It is necessary to exercise caution before suggesting that this smooth stone must have come from the Temple. Although it is exciting to find the first in situ stone without margins, one needs to be careful not to draw unwarranted conclusions.

HT: Joe Lauer

Posted in Excavations, Jerusalem, Temple Mount | 7 Comments

2,000-year old chisel found near the Temple Mount

In today’s Ha’aretz newspaper, Nir Hasson reports on the finding of a chisel that dates back to the building of Herod’s Temple Mount. It was found at the base of the Western Wall, some 6 meters below the Herodian street. It certainly looks like a chisel that masons used to carve stones with. The flattened head was caused, not from “being repeatedly banged on rock”, but by the hammer that was used by the masons.

Photo by Clara Amit, Israel Antiquities Authority

Shukron who excavates the Herodian drain beneath Robinson’s Arch, said:

It is true that the rocks comprising the Western Wall had been transported there from far away. But the final work on the giant stones, and the job of fitting them with incredible precision, were done on site.

One wouldn’t use chisels, however, to fit the stones together. That was done by cranes and levers. The stones of the Temple Mount walls were completely finished in the quarry and then transported to the building site.

After quarrying, the rough stone blocks were dressed on site, taking care to leave small projections of two sides of the stone. Using a crane, ropes were looped around the projections and the stone lifted up on one side. Wooden rollers were placed below the stone, so that it could be transported. Teams of oxen were used to pull the stones. © Leen Ritmeyer

To lift the stones, the masons left small projections on the side of the stones, and those were cut off once the stones were in place. The short chisel that was found, would have been eminently suitable for that job.

A projection, used to lift the stones. They were chiselled off once the stone was in place. This knob on one of the stones of the Eastern Wall, however, survived. Perhaps it was forgotten or the scaffolding had been prematurely taken down.

Although coins from the beginning of the first century were found, that does not necessarily indicate that the Western Wall was finished after Herod’s death. If that would have been the case, then the Royal Stoa must have been built later too. None of Herod’s sons would have had the means or the vision to complete the building of the southern part of the Temple Mount. These coins were probably dropped  later by workmen doing maintenance or repair works to the Herodian drain.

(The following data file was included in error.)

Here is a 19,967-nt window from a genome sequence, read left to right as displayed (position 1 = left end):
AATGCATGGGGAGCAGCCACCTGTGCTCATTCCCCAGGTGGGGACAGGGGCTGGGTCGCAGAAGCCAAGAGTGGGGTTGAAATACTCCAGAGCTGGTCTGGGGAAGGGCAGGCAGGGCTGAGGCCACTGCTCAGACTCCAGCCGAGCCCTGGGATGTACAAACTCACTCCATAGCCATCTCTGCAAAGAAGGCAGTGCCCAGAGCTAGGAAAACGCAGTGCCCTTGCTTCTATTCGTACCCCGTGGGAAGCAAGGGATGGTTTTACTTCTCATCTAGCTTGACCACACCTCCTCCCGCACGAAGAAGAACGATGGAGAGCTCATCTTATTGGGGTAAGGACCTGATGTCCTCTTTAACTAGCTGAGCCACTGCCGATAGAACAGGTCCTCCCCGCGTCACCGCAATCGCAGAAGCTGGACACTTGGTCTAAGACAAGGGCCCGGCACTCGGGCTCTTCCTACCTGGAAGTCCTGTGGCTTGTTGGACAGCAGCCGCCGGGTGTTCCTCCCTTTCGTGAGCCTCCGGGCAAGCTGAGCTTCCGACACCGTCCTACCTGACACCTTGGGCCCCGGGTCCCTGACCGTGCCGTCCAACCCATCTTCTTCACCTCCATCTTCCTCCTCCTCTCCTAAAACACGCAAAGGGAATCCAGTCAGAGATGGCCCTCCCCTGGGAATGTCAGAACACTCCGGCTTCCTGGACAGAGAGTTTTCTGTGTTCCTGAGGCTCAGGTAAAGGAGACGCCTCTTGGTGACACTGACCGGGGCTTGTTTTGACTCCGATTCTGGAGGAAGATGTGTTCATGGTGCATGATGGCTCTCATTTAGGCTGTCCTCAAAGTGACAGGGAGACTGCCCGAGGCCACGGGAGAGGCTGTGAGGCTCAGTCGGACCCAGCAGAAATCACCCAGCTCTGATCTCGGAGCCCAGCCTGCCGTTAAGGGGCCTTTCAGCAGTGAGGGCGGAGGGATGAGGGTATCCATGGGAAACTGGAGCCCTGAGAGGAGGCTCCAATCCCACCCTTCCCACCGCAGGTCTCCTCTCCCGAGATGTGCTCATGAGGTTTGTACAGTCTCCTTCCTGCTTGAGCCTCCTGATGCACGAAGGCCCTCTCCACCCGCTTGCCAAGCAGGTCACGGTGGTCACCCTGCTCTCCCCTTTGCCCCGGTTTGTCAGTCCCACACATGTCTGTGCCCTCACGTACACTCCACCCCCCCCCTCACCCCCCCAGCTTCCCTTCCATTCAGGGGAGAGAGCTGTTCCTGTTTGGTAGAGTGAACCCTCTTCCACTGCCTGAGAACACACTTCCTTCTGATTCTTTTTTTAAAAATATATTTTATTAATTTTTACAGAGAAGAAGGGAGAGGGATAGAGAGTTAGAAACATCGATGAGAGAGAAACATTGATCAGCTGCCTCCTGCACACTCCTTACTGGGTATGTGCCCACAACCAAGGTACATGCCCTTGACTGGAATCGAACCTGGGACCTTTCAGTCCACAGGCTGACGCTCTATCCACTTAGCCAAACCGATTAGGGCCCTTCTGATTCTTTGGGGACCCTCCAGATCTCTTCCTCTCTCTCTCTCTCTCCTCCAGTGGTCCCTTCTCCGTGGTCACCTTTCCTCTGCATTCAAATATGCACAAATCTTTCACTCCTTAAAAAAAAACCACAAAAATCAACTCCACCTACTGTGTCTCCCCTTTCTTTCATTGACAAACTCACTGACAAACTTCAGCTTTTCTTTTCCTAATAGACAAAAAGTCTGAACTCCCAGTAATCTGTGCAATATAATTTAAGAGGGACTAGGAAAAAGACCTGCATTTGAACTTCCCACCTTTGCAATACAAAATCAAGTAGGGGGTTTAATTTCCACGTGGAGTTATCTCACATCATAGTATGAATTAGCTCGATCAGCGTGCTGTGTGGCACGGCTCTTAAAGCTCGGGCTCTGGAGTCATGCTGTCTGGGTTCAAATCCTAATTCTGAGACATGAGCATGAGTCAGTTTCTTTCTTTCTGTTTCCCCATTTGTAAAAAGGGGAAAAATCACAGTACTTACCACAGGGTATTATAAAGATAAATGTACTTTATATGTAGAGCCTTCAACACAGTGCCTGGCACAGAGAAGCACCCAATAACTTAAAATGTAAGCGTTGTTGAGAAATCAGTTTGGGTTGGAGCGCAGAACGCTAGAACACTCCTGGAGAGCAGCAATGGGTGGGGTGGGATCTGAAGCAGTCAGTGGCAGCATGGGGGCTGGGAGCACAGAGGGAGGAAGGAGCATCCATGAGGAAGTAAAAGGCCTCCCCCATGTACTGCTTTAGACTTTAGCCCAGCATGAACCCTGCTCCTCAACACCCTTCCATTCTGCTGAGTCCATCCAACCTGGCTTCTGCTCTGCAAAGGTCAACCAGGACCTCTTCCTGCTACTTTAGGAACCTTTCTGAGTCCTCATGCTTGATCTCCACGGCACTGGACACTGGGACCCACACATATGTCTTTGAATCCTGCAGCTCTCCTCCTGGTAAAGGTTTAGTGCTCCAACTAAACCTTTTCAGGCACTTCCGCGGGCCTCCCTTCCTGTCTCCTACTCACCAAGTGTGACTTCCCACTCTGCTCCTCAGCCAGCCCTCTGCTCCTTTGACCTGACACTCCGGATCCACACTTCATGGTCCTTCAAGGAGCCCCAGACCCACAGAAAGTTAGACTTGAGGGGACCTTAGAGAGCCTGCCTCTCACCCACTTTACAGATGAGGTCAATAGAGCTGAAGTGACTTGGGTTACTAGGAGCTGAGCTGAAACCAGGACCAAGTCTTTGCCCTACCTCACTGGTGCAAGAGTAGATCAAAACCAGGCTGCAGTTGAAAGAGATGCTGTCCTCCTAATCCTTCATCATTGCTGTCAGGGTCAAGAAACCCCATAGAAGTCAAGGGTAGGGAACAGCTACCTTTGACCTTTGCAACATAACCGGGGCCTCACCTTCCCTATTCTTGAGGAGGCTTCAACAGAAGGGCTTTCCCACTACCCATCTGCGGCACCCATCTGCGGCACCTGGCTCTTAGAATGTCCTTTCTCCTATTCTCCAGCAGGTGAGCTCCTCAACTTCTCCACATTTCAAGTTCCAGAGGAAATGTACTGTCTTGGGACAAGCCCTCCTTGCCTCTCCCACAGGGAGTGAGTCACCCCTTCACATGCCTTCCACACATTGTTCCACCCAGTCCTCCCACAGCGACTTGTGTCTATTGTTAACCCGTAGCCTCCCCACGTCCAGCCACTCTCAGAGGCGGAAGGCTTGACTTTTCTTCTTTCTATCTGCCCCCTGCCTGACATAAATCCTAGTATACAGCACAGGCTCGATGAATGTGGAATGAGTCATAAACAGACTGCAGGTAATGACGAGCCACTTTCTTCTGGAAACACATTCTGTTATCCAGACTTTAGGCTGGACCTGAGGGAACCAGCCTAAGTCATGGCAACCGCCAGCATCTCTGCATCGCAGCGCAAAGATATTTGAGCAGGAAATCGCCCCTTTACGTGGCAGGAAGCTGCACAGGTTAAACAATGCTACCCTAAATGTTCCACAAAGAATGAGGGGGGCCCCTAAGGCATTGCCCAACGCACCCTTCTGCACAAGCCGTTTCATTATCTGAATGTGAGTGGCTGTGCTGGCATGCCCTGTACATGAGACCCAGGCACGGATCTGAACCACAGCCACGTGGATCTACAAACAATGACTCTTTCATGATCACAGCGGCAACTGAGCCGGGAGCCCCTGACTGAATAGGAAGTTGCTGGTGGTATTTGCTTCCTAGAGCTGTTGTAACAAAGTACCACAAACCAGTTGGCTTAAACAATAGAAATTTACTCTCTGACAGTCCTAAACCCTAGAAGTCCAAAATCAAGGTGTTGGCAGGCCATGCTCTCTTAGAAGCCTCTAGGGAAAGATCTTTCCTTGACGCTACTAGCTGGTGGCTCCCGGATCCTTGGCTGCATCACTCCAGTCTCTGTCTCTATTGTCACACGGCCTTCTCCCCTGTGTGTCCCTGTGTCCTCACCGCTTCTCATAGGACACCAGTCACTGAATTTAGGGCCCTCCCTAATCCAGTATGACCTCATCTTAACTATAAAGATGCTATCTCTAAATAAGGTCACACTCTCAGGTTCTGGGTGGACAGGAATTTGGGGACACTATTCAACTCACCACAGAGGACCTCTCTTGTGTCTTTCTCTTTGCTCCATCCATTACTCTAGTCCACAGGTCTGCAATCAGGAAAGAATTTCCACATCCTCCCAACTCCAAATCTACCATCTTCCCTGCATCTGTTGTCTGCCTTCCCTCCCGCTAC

HT: Joe Lauer

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Newly released historic film collection includes scenes of the Holy Land

Israel’s History – a Picture a day announced that:

The giant newsreel archive British Pathé, released its entire collection of 85,000 films to the public this week.

The films, dating from 1896 to 1976, include hundreds of newsreels from Palestine prior to the establishment of Israel in 1948.  We found of particular interest the films of combat between British and Turkish forces during World War I and the brave attempts to push desperate Jewish refugees from Europe past British barriers in the 1930s and 40s.

“This unprecedented release of vintage news reports and cinemagazines is part of a drive to make the archive more accessible to viewers all over the world,”British Pathé announced.

“Our hope is that everyone, everywhere who has a computer will see these films and enjoy them,” said Alastair White, General Manager of British Pathé. “This archive is a treasure trove unrivalled in historical and cultural significance that should never be forgotten. Uploading the films to YouTube seemed like the best way to make sure of that.”

We present here several of the exciting films now on the British Pathé YouTube collection. Many of the newsreels are silent films.

The ones shown on the website are:

Dedication of the Hebrew University  and speech by Earl Arthur Balfour (1925)

1929 disturbances against Jews, a crude Jewish barricade,  and the arrival of aBritish naval ship in an attempt to restore order.

Thousands of American Jews take part in [1929 "monster"] demonstration before offices of the British Consul, demanding protection for their kinsmen in Palestine. New York, U.S.

“In Palestine Today (1938)” shows how the British restored peace in Jerusalem with the loss of “only” 9 people:

 

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The Irene Levi-Sala award for best final excavation reports

On April 24, 2014, the award ceremony of the Irene Levi-Sala Book prize will take place at Ben-Gurion University of the Negev in Beer Sheva on the occasion of the Irene Levi-Sala Annual Research Seminar.

The Irene Levi-Sala Book prize award is dedicated by the Sala Family Trust, London, to the memory of Dr Irene Levi-Sala who was a gifted archaeologist and maintained a keen interest in the culture and archaeology of Israel. The purpose of this prestigious prize is to encourage and reward high quality publications, both scholarly and popular, on the archaeology of Israel against the wider context of Near Eastern history and archaeology.